That why when I do decide to opt to stay in an Airbnb apartment (usually in situations where, as in this case, hotels are prohibitively expensive), I opt to stay in a private room rather than renting out the entire place. That way, I’m staying with a family who actually lives there and therefore not contributing to the removal of locals from their homes.
I stayed in some fantastic places on the trip — here’s how it broke down. All prices are, as always, in US dollars.
Airbnb in Boston ($80 per night): This apartment in Somerville was adorable! The hosts were flexible with our late check-in time, had decorated our room with cosy fairy lights and a welcome board, and were super accommodating and friendly. They were some of the best hosts I’ve encountered on Airbnb! While the location wasn’t great for exploring Downtown Boston, Somerville was a cute neighbourhood with lots of beautiful houses to wander around.
Airbnb in Portland ($85 per night): I personally found this Airbnb a little creepy (which was probably 90% my anxiety sending my intuition out of whack), but this room ended up being an excellent choice, as the owner was away while we were there, so we had the entire apartment to ourselves. Judging by the other reviews on this property, this wasn’t a rare occurrence, either. The room was in a reasonable location — a little far from best areas of town — and the bedroom was spacious. It was one of the cheapest options in Portland.
Airbnb in Acadia National Park ($85 per night): If you’re going to be spending time in Acadia National Park and want more of a local experience than you’ll get in touristy Bar Harbor, staying at this Airbnb apartment is a must. The owners are incredibly knowledgable about the park, can recommend the perfect hikes and activities for you, and are great to chat to. The breakfast was fantastic, and it was wonderful to sip beers on the outdoor porch after a long day of walking.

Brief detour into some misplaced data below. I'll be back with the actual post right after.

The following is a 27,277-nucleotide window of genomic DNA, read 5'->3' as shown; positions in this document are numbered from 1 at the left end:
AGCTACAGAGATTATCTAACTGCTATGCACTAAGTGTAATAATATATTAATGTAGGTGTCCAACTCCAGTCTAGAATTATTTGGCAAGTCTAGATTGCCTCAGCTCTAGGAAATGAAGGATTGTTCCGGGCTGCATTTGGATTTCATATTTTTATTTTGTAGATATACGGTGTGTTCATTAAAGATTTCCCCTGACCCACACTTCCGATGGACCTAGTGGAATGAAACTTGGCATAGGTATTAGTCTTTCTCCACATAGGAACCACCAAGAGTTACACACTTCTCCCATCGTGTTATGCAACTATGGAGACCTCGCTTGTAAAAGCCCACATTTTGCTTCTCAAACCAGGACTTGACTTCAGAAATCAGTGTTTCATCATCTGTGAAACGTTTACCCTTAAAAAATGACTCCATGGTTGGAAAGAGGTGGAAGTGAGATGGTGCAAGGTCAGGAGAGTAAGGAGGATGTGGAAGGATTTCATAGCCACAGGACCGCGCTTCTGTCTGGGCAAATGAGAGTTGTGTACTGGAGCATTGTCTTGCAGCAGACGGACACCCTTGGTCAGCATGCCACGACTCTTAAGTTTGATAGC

Guesthouse in North Conway ($149 per night): The Spruce Moose was the cheapest option in town but still pretty overpriced. It was a pleasant enough place to sleep, in a central location, and breakfast was included. The dog slobbered all over my clothes, and the owners were clearly stressed from what was their busiest week of the year, so I didn’t feel particularly welcomed. It was alright. If you’re on a tight budget, it’s a good option as it’s one of the cheapest places in town.
Airbnb in Burlington ($75 per night): The owners of this Airbnb apartment in Burlington were so much fun to hang out with while we were in town. They have a Japanese toilet, an awesome dog, and like to talk about how much they hate Donald Trump! Really, do you need anything else from your accommodation?
Airbnb in New Haven ($51 per night): This Airbnb was a steal. It was within walking distance to Yale, was in a safe and quiet neighbourhood, and, um, there were a lot of notes to the guests! There were post-its attached to every single part of the house “this light is for the kitchen!” “this switch is for the fan!” “don’t open this window!” “don’t forget to use the shower curtain!” “remember to lock the door behind you!” It was a cosy home, the owner was incredibly helpful, and it was great value for money, but it was a little strange to have notes plastered all over the place.